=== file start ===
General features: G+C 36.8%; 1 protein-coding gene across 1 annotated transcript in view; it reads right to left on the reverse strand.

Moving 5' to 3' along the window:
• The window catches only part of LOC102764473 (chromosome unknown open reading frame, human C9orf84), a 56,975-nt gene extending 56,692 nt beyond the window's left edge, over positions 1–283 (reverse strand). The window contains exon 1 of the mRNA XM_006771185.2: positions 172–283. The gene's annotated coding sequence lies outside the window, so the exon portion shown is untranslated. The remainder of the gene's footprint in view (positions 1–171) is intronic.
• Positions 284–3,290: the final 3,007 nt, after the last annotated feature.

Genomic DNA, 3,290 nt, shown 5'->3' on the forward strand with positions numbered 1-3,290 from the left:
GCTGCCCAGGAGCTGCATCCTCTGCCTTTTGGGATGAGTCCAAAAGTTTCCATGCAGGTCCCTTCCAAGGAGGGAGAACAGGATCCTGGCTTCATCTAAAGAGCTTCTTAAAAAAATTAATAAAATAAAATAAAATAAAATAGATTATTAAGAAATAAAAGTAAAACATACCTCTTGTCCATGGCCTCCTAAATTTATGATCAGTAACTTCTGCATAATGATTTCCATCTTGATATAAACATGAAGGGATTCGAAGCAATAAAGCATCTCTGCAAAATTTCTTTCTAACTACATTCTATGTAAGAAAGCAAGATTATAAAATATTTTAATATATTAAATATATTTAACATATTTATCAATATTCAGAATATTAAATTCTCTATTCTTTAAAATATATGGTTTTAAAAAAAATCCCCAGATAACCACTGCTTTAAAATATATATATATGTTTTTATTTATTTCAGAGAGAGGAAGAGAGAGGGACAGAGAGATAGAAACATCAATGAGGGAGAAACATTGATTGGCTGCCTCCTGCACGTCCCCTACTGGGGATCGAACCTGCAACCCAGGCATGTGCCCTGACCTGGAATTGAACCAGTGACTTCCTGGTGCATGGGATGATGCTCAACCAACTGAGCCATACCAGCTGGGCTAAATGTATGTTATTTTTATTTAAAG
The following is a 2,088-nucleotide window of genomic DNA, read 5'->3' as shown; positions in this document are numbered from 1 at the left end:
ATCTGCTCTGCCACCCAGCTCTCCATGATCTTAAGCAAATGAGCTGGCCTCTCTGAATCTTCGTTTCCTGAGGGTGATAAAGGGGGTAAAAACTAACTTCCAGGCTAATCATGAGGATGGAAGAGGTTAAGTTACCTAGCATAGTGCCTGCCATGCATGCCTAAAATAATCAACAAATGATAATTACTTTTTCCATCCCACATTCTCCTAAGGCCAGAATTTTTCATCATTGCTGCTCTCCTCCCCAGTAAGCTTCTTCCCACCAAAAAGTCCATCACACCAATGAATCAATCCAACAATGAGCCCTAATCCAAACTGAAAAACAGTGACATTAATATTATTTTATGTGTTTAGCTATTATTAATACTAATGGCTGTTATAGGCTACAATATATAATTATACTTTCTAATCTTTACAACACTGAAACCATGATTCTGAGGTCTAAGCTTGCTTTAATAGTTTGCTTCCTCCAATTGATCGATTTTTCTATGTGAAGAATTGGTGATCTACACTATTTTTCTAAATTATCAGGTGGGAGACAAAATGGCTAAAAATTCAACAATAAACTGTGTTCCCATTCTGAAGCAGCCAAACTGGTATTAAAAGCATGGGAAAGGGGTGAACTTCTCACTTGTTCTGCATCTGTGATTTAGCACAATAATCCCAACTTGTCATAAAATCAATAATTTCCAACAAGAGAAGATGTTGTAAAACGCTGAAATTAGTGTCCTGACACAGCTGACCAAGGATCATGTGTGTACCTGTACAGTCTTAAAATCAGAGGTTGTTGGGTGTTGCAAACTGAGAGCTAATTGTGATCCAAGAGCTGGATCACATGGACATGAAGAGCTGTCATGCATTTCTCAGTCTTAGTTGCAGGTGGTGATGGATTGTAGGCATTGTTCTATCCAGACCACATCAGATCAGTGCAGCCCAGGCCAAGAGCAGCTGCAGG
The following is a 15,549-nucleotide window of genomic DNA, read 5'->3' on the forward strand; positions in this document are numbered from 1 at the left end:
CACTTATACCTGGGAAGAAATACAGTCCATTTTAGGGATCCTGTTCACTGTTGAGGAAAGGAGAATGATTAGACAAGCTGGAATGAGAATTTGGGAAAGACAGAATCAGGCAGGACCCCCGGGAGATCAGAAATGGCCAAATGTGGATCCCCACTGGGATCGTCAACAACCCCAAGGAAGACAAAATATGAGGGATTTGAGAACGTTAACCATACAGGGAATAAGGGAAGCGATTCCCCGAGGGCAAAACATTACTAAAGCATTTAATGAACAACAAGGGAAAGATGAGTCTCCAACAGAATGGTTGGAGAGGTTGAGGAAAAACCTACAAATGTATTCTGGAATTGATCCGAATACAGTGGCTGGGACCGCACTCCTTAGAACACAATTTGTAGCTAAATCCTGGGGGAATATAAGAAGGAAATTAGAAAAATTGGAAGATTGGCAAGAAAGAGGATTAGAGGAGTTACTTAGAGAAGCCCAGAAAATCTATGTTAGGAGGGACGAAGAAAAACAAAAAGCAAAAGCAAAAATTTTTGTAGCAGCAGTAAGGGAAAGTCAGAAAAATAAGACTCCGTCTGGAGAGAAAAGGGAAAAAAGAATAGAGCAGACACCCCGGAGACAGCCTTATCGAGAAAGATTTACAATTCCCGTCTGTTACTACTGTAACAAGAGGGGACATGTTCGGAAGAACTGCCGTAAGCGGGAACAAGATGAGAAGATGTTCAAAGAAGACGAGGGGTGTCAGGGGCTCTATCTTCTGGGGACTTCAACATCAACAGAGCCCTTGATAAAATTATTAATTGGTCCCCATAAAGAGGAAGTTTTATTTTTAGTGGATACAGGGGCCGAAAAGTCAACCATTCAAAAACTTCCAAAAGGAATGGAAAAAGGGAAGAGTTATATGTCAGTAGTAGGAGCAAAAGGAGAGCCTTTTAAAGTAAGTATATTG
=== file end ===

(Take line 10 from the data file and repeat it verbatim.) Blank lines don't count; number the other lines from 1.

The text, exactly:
CACTTATACCTGGGAAGAAATACAGTCCATTTTAGGGATCCTGTTCACTGTTGAGGAAAGGAGAATGATTAGACAAGCTGGAATGAGAATTTGGGAAAGACAGAATCAGGCAGGACCCCCGGGAGATCAGAAATGGCCAAATGTGGATCCCCACTGGGATCGTCAACAACCCCAAGGAAGACAAAATATGAGGGATTTGAGAACGTTAACCATACAGGGAATAAGGGAAGCGATTCCCCGAGGGCAAAACATTACTAAAGCATTTAATGAACAACAAGGGAAAGATGAGTCTCCAACAGAATGGTTGGAGAGGTTGAGGAAAAACCTACAAATGTATTCTGGAATTGATCCGAATACAGTGGCTGGGACCGCACTCCTTAGAACACAATTTGTAGCTAAATCCTGGGGGAATATAAGAAGGAAATTAGAAAAATTGGAAGATTGGCAAGAAAGAGGATTAGAGGAGTTACTTAGAGAAGCCCAGAAAATCTATGTTAGGAGGGACGAAGAAAAACAAAAAGCAAAAGCAAAAATTTTTGTAGCAGCAGTAAGGGAAAGTCAGAAAAATAAGACTCCGTCTGGAGAGAAAAGGGAAAAAAGAATAGAGCAGACACCCCGGAGACAGCCTTATCGAGAAAGATTTACAATTCCCGTCTGTTACTACTGTAACAAGAGGGGACATGTTCGGAAGAACTGCCGTAAGCGGGAACAAGATGAGAAGATGTTCAAAGAAGACGAGGGGTGTCAGGGGCTCTATCTTCTGGGGACTTCAACATCAACAGAGCCCTTGATAAAATTATTAATTGGTCCCCATAAAGAGGAAGTTTTATTTTTAGTGGATACAGGGGCCGAAAAGTCAACCATTCAAAAACTTCCAAAAGGAATGGAAAAAGGGAAGAGTTATATGTCAGTAGTAGGAGCAAAAGGAGAGCCTTTTAAAGTAAGTATATTG